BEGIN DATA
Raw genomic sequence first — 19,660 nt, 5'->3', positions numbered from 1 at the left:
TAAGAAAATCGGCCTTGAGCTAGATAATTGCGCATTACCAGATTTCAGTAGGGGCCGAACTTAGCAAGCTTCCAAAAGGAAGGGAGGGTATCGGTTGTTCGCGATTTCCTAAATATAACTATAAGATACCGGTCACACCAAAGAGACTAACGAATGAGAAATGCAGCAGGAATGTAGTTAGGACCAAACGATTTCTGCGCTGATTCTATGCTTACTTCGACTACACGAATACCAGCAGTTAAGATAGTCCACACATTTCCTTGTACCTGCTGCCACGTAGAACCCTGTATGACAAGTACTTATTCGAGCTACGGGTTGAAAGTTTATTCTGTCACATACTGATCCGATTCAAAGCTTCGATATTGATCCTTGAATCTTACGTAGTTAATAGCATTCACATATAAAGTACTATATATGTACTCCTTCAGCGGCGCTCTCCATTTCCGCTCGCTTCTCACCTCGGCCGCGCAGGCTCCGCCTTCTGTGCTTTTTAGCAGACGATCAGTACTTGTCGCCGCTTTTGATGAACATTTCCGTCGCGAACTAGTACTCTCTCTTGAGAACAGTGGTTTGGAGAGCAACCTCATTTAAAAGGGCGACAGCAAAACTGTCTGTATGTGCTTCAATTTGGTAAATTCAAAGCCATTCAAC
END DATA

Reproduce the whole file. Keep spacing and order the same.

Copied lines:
Raw genomic sequence first — 19,660 nt, 5'->3', positions numbered from 1 at the left:
TAAGAAAATCGGCCTTGAGCTAGATAATTGCGCATTACCAGATTTCAGTAGGGGCCGAACTTAGCAAGCTTCCAAAAGGAAGGGAGGGTATCGGTTGTTCGCGATTTCCTAAATATAACTATAAGATACCGGTCACACCAAAGAGACTAACGAATGAGAAATGCAGCAGGAATGTAGTTAGGACCAAACGATTTCTGCGCTGATTCTATGCTTACTTCGACTACACGAATACCAGCAGTTAAGATAGTCCACACATTTCCTTGTACCTGCTGCCACGTAGAACCCTGTATGACAAGTACTTATTCGAGCTACGGGTTGAAAGTTTATTCTGTCACATACTGATCCGATTCAAAGCTTCGATATTGATCCTTGAATCTTACGTAGTTAATAGCATTCACATATAAAGTACTATATATGTACTCCTTCAGCGGCGCTCTCCATTTCCGCTCGCTTCTCACCTCGGCCGCGCAGGCTCCGCCTTCTGTGCTTTTTAGCAGACGATCAGTACTTGTCGCCGCTTTTGATGAACATTTCCGTCGCGAACTAGTACTCTCTCTTGAGAACAGTGGTTTGGAGAGCAACCTCATTTAAAAGGGCGACAGCAAAACTGTCTGTATGTGCTTCAATTTGGTAAATTCAAAGCCATTCAAC